After about eight months, it was time to start the closure surgery. But if you're picturing an intense 12-hour operation that demanded perfection straight out of a medical drama, prepare to be disappointed. The doctors sedated him and opened up the sac. They attached the sides of the sac to a mesh, which they suspended from a bar above his bed. And then, every day, little by little, they would squeeze the organs into his body like the world's most horrific tube of toothpaste.
See those blue threads? After a day of playing my son like an accordion, they sewed it off and repeated in the morning. Once all his guts were back where they more or less belonged, they closed him up and weaned him off the many, many drugs he was on. And that's how I can proudly say that my kid kicked methadone before his first birthday.
The Secondary Issues Are Worse
Having half your organs swaying in the breeze with nothing but a fleshy sweater for protection obviously complicates other matters. For starters, this kid vomited all the time. We'd spend an hour getting him to drink two ounces of baby formula, hold him perfectly still for another 45 minutes, and then, just when we'd allow ourselves a glimmer of optimism, he'd vomit all over our hopes. And us. And the dog.
Which really only left two-thirds of us feeling gross and disappointed.
One day, my wife went to get lunch and the head nurse went on break. My son decided that would be the ideal time to teach daddy what an asthma attack looks like. Alarms went off. I ran into the hallway to look for help, but it was as empty as the beginning of The Walking Dead. So I took matters into my own hands -- and by that, I mean I sheepishly yelled out that I needed an adult. The backup nurse came in, sounded another alarm, and from out of nowhere a crew of five people emerged. My wife chose this moment to return, understandably wondering what I had done in 20 minutes to break our already mostly-broken kid. They got him stabilized, but despite several follow-ups with the pulmonologist, we never determined the cause. A surprising amount of childhood medical issues are chalked up to "We dunno. Gremlins?"
"Look, we can't help you unless you tell us what's wrong with you ... Fine, be that way."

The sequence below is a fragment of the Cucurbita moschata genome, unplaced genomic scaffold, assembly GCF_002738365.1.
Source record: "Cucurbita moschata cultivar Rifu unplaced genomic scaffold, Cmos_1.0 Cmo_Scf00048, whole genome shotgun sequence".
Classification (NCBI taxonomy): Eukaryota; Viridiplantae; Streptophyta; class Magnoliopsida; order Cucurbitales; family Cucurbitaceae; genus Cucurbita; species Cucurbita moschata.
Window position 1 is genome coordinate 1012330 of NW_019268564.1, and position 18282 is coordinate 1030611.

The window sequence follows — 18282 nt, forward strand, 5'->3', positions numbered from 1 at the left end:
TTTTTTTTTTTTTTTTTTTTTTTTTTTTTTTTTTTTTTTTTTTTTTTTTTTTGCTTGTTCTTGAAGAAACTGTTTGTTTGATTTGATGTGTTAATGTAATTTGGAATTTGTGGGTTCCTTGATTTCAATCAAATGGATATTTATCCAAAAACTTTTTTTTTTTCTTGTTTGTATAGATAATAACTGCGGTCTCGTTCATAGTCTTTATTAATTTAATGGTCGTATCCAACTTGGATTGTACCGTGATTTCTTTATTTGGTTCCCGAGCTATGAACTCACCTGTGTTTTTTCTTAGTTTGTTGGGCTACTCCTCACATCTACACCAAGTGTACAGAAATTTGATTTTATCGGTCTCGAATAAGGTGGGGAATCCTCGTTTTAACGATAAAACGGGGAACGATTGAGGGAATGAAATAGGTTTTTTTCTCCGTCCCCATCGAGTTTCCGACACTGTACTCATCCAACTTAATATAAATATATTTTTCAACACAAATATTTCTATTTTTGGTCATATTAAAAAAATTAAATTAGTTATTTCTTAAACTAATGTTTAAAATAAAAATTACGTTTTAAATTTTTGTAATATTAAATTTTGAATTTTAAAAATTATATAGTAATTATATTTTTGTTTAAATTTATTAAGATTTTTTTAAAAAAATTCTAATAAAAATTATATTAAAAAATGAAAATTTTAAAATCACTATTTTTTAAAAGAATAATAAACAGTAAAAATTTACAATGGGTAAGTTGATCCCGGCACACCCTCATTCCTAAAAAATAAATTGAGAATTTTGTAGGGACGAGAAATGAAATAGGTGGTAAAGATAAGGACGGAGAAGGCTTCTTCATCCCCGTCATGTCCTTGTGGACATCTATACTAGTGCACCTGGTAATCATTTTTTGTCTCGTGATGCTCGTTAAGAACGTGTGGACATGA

Even three years later, there are issues. He's mostly normal now, but there are always reminders. He's still tiny, and might always be. But his head is average, so he looks like an "i" written by a 14-year-old girl. We're constantly trying to feed him, but there's only so much you can do. We'd cram him full of deep-fried Snickers if there was any indication he'd prefer them to broccoli.
His lungs are still probably the wrong shape (long and narrow, because they had no constraints while developing), but they work. Other organs are in the wrong place. If I hit you in the gut, you'd be winded but suffer no real damage, because the area behind your belly button is occupied by your flexible and shock-absorbing intestines. But in my son's body, that place of honor is occupied by his liver. So I'm going to flip out every time he gets hit in the stomach. And like every kid featured on Cracked, he's probably going to get hit in the stomach and called a nerd for it. Still, I can't complain, because ...
His Survival Was Both A Miracle And Routine
I'm in my mid-30s, so if my Facebook feed was your primary news source, you'd think we were in the midst of a baby flood that would devastate the Earth. But aside from the occasional early delivery, I didn't know of many pregnancies with complications. Turns out motherfuckers are lying about their healthy kids. When I told people about our situation, a good third of them nonchalantly said something like "Oh yeah, Brent was born with detached kidneys," or "Alice's ear was stuck to her knee," or "Rebecca had to get her stomach pumped because she ate her unborn twin. Now she's competitively eating at a third-grade level."
"Stacy here was born a centaur. Thankfully, that's an outpatient thing these days."
Science-ing away freakishness is the routine.